Tim Sackett, SPHR, is HR’s ultimate Mama’s Boy! After 20 successful years leading HR and Talent Acquisition departments for Fortune 500s and smaller technical firms, Tim took over running the contingent staffing firm HRU Technical Resources in Lansing, Mich. Serving as the president, Tim runs the company his mother started over 30 years ago, and don’t tell Mom, but he probably doesn’t do it as well as she did!
William Tincup is one of the country’s leading thinkers on social media application for human resources, an expert on adoption of HR technology and damn fine marketer. William has been blogging about HR-related issues since 2007. He’s a contributor to Fistful of Talent, Human Capital Institute, Human Capitalist, HRTechEurope and HRExaminer and also co-hosts a daily HR podcast called DriveThruHR. Tweet him @williamtincup and check him out on Facebook. Not up to speed in the social media game? Reach out via email.
William Tincup and I had the honor of presenting recently at HREvolution in Las Vegas. The title of our presentation was “Even ‘A’ Players Have Hickeys, but You Wouldn’t Know That.” HREvolution is an “unconference” so fun titles are encouraged, and PowerPoint decks are discouraged. William and I decided to do a hiring workshop — well kind of. We presented five VP of HR candidates to the group, and told them they were the hiring manager, the CHRO. We gave the full resume and profiles that had extensive background information: demographics, sexual orientation, political affiliation, credit scores, Myers Briggs type, insider information from internal references, etc. Basically, everything and more you would ever want to know about a candidate.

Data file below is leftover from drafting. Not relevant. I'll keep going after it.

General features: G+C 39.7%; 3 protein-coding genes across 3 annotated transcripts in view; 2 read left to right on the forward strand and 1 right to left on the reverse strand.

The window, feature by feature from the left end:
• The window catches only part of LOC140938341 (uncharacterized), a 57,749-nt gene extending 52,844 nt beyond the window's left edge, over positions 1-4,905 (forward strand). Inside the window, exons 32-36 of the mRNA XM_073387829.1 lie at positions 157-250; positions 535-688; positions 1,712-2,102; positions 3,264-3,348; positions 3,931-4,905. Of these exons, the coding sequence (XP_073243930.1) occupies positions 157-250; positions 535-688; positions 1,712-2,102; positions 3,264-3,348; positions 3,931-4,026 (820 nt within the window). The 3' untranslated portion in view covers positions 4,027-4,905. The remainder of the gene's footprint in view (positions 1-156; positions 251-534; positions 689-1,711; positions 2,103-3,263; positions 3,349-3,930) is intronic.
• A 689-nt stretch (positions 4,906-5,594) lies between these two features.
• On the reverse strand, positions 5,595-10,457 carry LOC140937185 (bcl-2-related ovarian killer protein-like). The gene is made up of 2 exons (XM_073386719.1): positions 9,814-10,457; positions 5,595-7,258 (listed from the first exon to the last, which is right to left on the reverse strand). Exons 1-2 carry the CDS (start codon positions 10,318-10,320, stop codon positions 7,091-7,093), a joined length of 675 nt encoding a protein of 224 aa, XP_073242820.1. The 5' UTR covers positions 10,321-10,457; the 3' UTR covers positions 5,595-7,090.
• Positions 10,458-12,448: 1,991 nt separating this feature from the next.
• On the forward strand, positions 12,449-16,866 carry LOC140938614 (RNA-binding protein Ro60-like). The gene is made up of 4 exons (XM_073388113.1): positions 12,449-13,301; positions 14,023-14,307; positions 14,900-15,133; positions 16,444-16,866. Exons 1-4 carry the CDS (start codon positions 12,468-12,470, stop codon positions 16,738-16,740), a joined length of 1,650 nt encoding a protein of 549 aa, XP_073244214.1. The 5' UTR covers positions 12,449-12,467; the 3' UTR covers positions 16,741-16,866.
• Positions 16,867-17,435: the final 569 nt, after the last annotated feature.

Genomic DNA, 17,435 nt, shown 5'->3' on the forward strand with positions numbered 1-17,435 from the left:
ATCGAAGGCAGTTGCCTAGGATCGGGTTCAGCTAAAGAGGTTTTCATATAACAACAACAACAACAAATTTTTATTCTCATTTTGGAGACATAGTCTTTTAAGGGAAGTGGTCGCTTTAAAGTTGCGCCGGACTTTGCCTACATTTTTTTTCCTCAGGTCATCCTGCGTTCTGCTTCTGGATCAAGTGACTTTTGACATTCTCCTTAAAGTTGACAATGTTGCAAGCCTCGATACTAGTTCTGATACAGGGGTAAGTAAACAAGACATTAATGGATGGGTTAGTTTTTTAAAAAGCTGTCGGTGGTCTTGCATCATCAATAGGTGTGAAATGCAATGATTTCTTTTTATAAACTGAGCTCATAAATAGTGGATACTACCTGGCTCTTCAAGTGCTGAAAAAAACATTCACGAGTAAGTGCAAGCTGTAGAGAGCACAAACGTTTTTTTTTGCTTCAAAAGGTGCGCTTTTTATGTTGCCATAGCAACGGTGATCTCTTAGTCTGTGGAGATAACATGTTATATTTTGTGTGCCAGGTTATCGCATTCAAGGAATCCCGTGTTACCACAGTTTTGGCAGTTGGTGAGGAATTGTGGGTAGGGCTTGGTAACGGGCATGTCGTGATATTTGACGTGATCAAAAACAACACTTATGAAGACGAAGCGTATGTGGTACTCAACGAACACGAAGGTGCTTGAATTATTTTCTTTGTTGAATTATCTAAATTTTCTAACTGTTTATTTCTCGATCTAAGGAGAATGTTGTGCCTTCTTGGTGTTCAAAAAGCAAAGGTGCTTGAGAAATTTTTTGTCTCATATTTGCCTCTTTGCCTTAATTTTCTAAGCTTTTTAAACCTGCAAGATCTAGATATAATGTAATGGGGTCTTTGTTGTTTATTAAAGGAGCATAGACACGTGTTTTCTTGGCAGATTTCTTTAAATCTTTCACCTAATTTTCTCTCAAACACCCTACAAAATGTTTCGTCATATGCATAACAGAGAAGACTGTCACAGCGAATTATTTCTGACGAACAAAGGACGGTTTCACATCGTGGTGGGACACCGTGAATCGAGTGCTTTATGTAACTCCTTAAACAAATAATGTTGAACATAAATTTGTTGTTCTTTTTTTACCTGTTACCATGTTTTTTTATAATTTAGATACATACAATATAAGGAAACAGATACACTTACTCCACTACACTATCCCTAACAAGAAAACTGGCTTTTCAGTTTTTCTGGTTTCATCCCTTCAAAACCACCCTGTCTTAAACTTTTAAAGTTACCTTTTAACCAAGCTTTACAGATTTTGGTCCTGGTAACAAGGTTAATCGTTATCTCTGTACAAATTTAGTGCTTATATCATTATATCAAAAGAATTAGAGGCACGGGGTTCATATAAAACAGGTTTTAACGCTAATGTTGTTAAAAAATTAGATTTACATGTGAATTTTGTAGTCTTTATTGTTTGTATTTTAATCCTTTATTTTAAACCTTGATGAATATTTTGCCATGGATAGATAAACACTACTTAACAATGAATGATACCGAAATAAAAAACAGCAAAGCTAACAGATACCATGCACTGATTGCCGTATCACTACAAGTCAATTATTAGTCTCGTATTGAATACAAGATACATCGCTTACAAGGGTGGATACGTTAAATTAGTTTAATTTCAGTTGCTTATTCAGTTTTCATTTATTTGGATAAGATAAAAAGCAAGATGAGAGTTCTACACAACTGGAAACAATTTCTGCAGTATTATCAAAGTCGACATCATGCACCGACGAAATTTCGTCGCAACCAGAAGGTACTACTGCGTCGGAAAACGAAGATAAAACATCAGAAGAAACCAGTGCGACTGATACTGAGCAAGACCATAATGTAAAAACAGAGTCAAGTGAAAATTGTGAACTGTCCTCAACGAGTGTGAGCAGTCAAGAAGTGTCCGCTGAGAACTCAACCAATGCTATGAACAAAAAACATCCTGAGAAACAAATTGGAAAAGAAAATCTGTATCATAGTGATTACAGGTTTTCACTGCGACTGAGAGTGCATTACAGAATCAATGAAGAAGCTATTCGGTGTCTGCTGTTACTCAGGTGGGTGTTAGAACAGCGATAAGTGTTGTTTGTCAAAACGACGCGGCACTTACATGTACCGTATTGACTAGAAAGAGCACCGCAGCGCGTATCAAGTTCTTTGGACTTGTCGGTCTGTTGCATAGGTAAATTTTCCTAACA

We then let the group “interview” each candidate (we had HR friends stand in as actors of each profile) for three minutes. Our only requirement to the actors was play it like you want the job. Our friend, Jennifer McClure, knocked her three minute interview out of the park. When we had the group vote individually on who they would choose, more than 90% choose Jennifer. For those who don’t know Jennifer, she is smart, she is pretty and she speaks very well. She obviously would be a great hire for VP of HR.
Therein lies the problem. All five candidates were very good on paper, and Jennifer had some hickeys! Her ‘character’ hadn’t actually worked in HR for 9 years and she had a timid Myers Briggs profile type. She was currently in Operations with Zappos (a company known for great HR practices) and had a previous background in HR prior to moving to operations.
So, why did 90% choose her over four other well suited candidates? That was the question the struck William and I almost immediately. We had designed the presentation and candidates to get an equal vote across all five, instead we ended up with a landslide.
Below is the conversation William and I had at dinner that night:
Tim: Cup (l call William ‘Cup’ privately and he calls me ‘Sack’, we’re 12 year old boys at heart) I didn’t see that coming. A room full of some of the top HR pros in the industry just did everything we harp on our hiring managers not to do – They choose pretty!